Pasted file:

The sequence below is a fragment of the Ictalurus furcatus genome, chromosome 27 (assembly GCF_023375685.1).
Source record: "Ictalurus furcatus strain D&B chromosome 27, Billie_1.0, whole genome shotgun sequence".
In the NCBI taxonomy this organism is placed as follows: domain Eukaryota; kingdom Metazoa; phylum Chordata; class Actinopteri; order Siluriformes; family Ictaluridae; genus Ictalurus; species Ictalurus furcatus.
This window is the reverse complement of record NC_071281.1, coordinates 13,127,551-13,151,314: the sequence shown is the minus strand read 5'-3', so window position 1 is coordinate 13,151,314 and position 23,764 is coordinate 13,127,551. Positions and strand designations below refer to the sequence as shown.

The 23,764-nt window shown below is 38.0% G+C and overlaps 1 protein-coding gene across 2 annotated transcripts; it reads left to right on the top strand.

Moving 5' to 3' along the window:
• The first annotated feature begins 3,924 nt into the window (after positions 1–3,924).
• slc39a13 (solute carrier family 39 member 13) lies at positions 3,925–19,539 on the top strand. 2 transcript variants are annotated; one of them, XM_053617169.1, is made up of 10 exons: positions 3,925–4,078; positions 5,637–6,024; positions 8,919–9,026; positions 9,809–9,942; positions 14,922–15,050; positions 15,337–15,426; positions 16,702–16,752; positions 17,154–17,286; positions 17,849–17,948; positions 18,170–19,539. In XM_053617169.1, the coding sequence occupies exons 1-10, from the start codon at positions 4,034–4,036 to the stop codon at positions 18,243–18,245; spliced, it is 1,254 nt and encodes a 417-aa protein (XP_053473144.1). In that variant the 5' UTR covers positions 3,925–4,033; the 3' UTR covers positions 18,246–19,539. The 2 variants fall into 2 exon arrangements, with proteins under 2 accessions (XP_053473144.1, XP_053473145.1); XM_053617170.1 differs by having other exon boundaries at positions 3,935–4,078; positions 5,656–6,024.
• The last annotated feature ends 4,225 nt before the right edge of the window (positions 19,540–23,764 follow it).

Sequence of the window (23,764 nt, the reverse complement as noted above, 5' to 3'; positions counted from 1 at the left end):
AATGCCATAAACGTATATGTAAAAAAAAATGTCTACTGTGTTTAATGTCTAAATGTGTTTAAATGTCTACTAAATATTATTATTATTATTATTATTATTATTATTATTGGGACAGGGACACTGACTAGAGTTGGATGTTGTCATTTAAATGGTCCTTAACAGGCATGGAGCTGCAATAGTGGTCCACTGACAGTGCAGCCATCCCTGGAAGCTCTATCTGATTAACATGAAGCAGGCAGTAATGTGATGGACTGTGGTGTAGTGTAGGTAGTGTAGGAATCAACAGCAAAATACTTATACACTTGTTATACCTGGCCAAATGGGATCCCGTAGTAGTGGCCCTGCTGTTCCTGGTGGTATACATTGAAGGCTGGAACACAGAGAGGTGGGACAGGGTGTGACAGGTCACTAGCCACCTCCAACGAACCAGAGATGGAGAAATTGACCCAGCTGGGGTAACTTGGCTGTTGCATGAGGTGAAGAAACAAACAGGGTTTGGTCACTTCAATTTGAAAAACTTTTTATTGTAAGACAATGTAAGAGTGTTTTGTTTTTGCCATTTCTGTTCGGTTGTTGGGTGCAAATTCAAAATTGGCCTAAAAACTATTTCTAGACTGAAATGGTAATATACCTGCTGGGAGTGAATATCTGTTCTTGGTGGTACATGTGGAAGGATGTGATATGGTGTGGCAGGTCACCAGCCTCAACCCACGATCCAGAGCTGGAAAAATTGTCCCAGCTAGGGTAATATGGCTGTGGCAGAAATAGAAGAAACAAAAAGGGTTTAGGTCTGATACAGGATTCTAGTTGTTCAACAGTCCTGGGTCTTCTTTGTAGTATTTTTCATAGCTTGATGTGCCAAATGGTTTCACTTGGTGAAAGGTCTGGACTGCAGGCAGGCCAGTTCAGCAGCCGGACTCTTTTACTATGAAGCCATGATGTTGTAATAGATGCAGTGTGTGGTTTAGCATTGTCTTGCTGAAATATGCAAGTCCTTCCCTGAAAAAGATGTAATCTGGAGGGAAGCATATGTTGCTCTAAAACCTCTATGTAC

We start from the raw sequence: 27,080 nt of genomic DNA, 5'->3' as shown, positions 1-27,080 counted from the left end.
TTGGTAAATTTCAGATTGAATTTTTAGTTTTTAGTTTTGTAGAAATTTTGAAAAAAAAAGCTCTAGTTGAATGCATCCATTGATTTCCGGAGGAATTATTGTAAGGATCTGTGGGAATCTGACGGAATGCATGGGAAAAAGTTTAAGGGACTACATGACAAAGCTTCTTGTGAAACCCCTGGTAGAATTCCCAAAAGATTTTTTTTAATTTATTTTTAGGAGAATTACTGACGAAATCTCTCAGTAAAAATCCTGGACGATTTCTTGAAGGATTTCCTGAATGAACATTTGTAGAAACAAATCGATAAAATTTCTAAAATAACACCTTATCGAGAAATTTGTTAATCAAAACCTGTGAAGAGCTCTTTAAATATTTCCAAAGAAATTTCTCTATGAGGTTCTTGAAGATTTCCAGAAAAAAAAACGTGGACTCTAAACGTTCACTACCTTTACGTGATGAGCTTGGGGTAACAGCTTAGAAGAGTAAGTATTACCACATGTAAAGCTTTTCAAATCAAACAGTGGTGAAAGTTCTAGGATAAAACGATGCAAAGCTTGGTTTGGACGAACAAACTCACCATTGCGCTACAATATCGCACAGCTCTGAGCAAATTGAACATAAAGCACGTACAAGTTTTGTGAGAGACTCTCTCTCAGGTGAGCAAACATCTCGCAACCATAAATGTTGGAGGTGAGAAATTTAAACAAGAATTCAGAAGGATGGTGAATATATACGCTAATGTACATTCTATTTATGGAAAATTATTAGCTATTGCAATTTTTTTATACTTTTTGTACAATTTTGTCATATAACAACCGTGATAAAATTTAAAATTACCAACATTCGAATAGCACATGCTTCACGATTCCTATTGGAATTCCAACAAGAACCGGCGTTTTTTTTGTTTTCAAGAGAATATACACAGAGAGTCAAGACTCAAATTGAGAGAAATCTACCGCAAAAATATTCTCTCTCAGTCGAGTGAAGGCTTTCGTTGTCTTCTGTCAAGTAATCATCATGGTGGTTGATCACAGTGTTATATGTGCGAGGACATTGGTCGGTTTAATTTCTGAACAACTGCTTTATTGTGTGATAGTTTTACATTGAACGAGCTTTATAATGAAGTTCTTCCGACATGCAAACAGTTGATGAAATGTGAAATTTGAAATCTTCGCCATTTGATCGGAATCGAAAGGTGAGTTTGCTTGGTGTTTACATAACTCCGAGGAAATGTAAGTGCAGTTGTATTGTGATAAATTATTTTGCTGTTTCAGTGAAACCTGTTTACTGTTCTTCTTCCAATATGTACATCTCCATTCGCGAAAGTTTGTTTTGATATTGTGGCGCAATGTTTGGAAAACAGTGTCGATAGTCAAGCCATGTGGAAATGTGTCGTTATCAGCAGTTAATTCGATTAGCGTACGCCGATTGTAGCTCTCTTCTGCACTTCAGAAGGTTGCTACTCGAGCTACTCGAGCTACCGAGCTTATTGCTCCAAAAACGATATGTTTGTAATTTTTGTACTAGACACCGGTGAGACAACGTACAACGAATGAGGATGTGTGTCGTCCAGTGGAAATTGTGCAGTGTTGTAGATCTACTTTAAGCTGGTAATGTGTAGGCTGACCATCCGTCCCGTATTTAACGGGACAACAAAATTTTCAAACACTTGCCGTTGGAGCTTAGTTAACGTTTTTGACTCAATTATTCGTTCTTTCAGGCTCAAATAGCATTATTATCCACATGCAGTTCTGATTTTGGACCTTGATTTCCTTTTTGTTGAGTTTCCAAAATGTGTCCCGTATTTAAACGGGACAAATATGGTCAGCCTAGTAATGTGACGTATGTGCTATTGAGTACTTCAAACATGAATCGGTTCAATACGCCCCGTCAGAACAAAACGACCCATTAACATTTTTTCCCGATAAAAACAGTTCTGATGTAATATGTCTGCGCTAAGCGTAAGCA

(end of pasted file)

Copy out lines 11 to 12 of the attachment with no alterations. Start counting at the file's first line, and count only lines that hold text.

AATGCCATAAACGTATATGTAAAAAAAAATGTCTACTGTGTTTAATGTCTAAATGTGTTTAAATGTCTACTAAATATTATTATTATTATTATTATTATTATTATTATTGGGACAGGGACACTGACTAGAGTTGGATGTTGTCATTTAAATGGTCCTTAACAGGCATGGAGCTGCAATAGTGGTCCACTGACAGTGCAGCCATCCCTGGAAGCTCTATCTGATTAACATGAAGCAGGCAGTAATGTGATGGACTGTGGTGTAGTGTAGGTAGTGTAGGAATCAACAGCAAAATACTTATACACTTGTTATACCTGGCCAAATGGGATCCCGTAGTAGTGGCCCTGCTGTTCCTGGTGGTATACATTGAAGGCTGGAACACAGAGAGGTGGGACAGGGTGTGACAGGTCACTAGCCACCTCCAACGAACCAGAGATGGAGAAATTGACCCAGCTGGGGTAACTTGGCTGTTGCATGAGGTGAAGAAACAAACAGGGTTTGGTCACTTCAATTTGAAAAACTTTTTATTGTAAGACAATGTAAGAGTGTTTTGTTTTTGCCATTTCTGTTCGGTTGTTGGGTGCAAATTCAAAATTGGCCTAAAAACTATTTCTAGACTGAAATGGTAATATACCTGCTGGGAGTGAATATCTGTTCTTGGTGGTACATGTGGAAGGATGTGATATGGTGTGGCAGGTCACCAGCCTCAACCCACGATCCAGAGCTGGAAAAATTGTCCCAGCTAGGGTAATATGGCTGTGGCAGAAATAGAAGAAACAAAAAGGGTTTAGGTCTGATACAGGATTCTAGTTGTTCAACAGTCCTGGGTCTTCTTTGTAGTATTTTTCATAGCTTGATGTGCCAAATGGTTTCACTTGGTGAAAGGTCTGGACTGCAGGCAGGCCAGTTCAGCAGCCGGACTCTTTTACTATGAAGCCATGATGTTGTAATAGATGCAGTGTGTGGTTTAGCATTGTCTTGCTGAAATATGCAAGTCCTTCCCTGAAAAAGATGTAATCTGGAGGGAAGCATATGTTGCTCTAAAACCTCTATGTAC

We start from the raw sequence: 27,080 nt of genomic DNA, 5'->3' as shown, positions 1-27,080 counted from the left end.